Posts for tag: Pediatric Medicine
When I first entered practice in 1985, the term “social media” wasn’t even a thing yet. Now, of course, its a major issue in the lives of virtually everyone and in particular adolescents. It is a frequent topic that I discuss with parents.
A recent study in a British public health journal demonstrated some very troubling patterns here. They enrolled almost 10,000 children and followed them from ages 10-15 to > 16 years. Initial surveys collected data on social media sites and amount of usage reported, then after several years standardized mental health questionnaires measuring both well being and negative emotions were completed by the now young adult subjects.
In girls they found a clear and quite strong association of increasing media usage with more negative feelings and greater emotional difficulties in late adolescence. Interestingly, they found no such correlation among boys. Greater prevalence was demonstrated in homes of lower economic or parental educational achievement. Unsurprisingly, more social media usage increased sedentary lifestyle. Racial differences were inconclusive. Another non-factor was type of usage–“passive”(reading only) vs “active”(posting and responding)–girls did worse either way.
There may be several reasons for this observation. Girls seemed to make a greater effort at online presence and often put greater emphasis comparing themselves to perceived online personality or situations. “Likes’ and “hits” are viewed very directly as popularity in ways similar to public opinion polls. Online, as opposed to in person, the conversation is more “indirect,” allowing less emotional commitment to the relationship, less effort at properly expressing oneself, and no opportunity to learn to judge facial expression, voice inflection, or body language which may result in a person with more limited social development. Needless to say, online interactions may increase risks of such negative interactions as stalking, bullying, or public shaming.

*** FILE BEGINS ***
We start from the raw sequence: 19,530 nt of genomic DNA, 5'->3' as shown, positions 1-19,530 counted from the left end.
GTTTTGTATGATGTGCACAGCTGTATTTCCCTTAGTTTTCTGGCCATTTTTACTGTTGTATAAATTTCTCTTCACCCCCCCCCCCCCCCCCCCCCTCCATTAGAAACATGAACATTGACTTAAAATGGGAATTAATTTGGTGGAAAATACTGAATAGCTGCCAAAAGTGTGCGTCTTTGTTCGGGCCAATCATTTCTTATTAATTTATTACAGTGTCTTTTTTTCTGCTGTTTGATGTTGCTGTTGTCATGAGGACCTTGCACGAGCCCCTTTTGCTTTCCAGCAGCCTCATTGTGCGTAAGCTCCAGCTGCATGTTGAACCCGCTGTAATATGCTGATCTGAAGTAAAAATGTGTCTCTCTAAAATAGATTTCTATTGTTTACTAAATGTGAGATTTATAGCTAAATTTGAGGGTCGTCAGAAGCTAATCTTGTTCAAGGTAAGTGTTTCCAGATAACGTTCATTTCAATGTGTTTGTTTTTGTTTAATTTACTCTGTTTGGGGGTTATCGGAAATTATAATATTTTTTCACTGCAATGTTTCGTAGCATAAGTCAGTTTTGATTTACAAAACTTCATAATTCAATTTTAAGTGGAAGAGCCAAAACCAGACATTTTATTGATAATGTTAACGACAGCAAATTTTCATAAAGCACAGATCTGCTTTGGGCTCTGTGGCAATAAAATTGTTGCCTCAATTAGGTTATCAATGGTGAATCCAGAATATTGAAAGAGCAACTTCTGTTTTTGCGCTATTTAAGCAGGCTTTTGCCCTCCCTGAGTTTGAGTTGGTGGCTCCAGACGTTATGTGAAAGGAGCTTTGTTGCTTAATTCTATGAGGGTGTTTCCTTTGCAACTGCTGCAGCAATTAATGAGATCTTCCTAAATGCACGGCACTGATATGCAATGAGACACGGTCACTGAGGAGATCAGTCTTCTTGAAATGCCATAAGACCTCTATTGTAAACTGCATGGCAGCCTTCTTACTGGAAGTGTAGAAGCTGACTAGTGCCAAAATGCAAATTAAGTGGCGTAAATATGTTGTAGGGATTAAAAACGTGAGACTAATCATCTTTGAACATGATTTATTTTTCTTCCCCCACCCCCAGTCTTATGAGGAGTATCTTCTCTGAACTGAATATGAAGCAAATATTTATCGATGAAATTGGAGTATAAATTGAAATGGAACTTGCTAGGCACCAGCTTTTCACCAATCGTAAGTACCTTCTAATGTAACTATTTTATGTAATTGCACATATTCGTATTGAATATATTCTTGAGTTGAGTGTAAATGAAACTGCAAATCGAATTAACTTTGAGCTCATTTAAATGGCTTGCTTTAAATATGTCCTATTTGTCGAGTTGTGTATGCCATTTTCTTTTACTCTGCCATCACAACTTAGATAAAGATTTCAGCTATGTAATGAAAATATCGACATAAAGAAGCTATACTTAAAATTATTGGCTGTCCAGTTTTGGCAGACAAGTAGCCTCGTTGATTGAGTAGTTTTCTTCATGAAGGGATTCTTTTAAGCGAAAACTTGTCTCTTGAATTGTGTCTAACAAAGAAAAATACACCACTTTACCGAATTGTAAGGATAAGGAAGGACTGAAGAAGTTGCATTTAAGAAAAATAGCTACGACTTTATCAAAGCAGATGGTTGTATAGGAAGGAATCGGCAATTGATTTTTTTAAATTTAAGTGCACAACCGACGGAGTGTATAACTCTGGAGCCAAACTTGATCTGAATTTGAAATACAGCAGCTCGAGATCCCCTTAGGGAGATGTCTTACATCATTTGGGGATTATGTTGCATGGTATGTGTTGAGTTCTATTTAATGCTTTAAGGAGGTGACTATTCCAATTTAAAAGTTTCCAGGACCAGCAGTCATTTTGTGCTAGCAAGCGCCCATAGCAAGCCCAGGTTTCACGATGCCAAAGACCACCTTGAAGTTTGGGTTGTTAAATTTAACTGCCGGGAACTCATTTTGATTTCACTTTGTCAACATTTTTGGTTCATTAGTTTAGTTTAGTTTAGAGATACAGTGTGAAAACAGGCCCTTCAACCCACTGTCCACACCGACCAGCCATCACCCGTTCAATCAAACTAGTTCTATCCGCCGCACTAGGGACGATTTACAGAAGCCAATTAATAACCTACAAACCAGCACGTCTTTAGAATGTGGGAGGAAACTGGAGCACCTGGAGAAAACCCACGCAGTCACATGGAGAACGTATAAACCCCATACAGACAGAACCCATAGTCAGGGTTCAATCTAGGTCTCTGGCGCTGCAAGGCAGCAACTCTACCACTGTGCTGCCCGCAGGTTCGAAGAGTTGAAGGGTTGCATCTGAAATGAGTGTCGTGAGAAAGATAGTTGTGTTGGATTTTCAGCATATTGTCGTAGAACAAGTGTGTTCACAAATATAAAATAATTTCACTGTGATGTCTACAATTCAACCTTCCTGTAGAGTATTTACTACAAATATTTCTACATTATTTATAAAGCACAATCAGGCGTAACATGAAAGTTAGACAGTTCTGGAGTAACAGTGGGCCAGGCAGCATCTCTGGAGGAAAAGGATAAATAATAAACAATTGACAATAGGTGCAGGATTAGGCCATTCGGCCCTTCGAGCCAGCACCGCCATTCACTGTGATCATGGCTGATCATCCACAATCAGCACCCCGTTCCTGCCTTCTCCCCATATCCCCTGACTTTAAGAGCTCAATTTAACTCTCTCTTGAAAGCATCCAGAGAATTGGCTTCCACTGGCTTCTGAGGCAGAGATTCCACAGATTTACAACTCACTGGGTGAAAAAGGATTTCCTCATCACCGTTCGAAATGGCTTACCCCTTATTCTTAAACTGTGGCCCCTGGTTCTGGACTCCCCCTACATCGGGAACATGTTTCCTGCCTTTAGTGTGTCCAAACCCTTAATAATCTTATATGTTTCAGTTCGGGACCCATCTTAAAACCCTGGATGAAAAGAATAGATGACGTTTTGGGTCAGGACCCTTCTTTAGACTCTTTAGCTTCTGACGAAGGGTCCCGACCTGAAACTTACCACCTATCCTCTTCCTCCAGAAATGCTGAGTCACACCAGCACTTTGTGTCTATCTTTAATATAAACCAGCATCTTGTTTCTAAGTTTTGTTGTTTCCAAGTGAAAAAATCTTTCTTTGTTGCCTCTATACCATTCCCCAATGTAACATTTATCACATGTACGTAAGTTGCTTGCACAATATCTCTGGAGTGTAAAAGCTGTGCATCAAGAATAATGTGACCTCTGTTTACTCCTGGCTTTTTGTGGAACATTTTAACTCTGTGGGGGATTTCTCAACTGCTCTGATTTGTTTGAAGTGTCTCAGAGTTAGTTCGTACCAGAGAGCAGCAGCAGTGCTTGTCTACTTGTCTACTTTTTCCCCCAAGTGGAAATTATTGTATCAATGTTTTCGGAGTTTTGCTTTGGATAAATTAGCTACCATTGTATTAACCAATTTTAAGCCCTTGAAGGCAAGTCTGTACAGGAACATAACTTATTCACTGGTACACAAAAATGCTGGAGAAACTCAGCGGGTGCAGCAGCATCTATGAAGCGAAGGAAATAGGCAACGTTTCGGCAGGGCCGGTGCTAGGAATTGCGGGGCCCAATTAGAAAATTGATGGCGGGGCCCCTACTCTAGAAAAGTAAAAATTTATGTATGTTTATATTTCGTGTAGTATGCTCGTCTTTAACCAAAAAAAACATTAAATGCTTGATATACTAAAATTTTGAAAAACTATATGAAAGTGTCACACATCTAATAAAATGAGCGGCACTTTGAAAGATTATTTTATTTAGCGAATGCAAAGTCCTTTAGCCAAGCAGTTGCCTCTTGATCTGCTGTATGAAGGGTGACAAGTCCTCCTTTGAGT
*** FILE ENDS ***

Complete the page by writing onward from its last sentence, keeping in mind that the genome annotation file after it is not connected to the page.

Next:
So–what’s a parent to do? As always, I say “you are your child’s best teacher and best toy.” Be a role model–don’t obsess with your phone and social media yourself. Use only at specific times and situations. Try not to walk into your home using the phone, no use of phone at meals or parent/child interactions interrupted(except true emergency, of course). Endeavor to develop ongoing activities of interest for your adolescent and take an interest in their participation. Spend time with them (a challenge– an important part of adolescent development is to establish autonomy from parents, so don’t overdo it here; try to do things with them on their terms). Also, I believe it is fine–almost essential— to place concrete time limits on phone/social media use, particularly in the evening when it can most commonly be an impediment to a good night’s sleep. I always counsel that cellphones NOT be kept in the teen’s bedroom overnight but rather in some fairly distant location in the house to avoid that frequent problem.
Thanks for following.